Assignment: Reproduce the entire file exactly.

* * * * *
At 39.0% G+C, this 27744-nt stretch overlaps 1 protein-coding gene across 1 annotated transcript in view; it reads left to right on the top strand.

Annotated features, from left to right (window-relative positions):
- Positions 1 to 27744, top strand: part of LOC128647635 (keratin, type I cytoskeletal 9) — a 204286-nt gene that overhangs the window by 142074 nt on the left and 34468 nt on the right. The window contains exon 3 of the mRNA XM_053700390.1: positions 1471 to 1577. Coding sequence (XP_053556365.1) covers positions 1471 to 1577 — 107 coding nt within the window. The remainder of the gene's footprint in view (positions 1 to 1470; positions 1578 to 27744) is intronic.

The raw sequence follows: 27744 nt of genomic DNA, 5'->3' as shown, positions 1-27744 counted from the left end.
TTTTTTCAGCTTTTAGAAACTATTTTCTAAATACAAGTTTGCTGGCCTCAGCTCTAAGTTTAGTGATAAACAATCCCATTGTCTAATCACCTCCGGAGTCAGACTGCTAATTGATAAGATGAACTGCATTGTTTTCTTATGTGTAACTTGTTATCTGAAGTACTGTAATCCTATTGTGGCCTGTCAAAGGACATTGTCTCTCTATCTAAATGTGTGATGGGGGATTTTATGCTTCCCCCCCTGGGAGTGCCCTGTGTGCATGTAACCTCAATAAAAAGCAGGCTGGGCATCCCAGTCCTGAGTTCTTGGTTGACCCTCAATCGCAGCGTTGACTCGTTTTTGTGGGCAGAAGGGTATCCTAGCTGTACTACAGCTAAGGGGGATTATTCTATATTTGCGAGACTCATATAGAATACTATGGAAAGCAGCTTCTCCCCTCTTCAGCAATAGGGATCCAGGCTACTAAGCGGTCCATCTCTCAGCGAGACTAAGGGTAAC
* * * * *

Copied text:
At 39.0% G+C, this 27744-nt stretch overlaps 1 protein-coding gene across 1 annotated transcript in view; it reads left to right on the top strand.

Annotated features, from left to right (window-relative positions):
- Positions 1 to 27744, top strand: part of LOC128647635 (keratin, type I cytoskeletal 9) — a 204286-nt gene that overhangs the window by 142074 nt on the left and 34468 nt on the right. The window contains exon 3 of the mRNA XM_053700390.1: positions 1471 to 1577. Coding sequence (XP_053556365.1) covers positions 1471 to 1577 — 107 coding nt within the window. The remainder of the gene's footprint in view (positions 1 to 1470; positions 1578 to 27744) is intronic.

The raw sequence follows: 27744 nt of genomic DNA, 5'->3' as shown, positions 1-27744 counted from the left end.
TTTTTTCAGCTTTTAGAAACTATTTTCTAAATACAAGTTTGCTGGCCTCAGCTCTAAGTTTAGTGATAAACAATCCCATTGTCTAATCACCTCCGGAGTCAGACTGCTAATTGATAAGATGAACTGCATTGTTTTCTTATGTGTAACTTGTTATCTGAAGTACTGTAATCCTATTGTGGCCTGTCAAAGGACATTGTCTCTCTATCTAAATGTGTGATGGGGGATTTTATGCTTCCCCCCCTGGGAGTGCCCTGTGTGCATGTAACCTCAATAAAAAGCAGGCTGGGCATCCCAGTCCTGAGTTCTTGGTTGACCCTCAATCGCAGCGTTGACTCGTTTTTGTGGGCAGAAGGGTATCCTAGCTGTACTACAGCTAAGGGGGATTATTCTATATTTGCGAGACTCATATAGAATACTATGGAAAGCAGCTTCTCCCCTCTTCAGCAATAGGGATCCAGGCTACTAAGCGGTCCATCTCTCAGCGAGACTAAGGGTAAC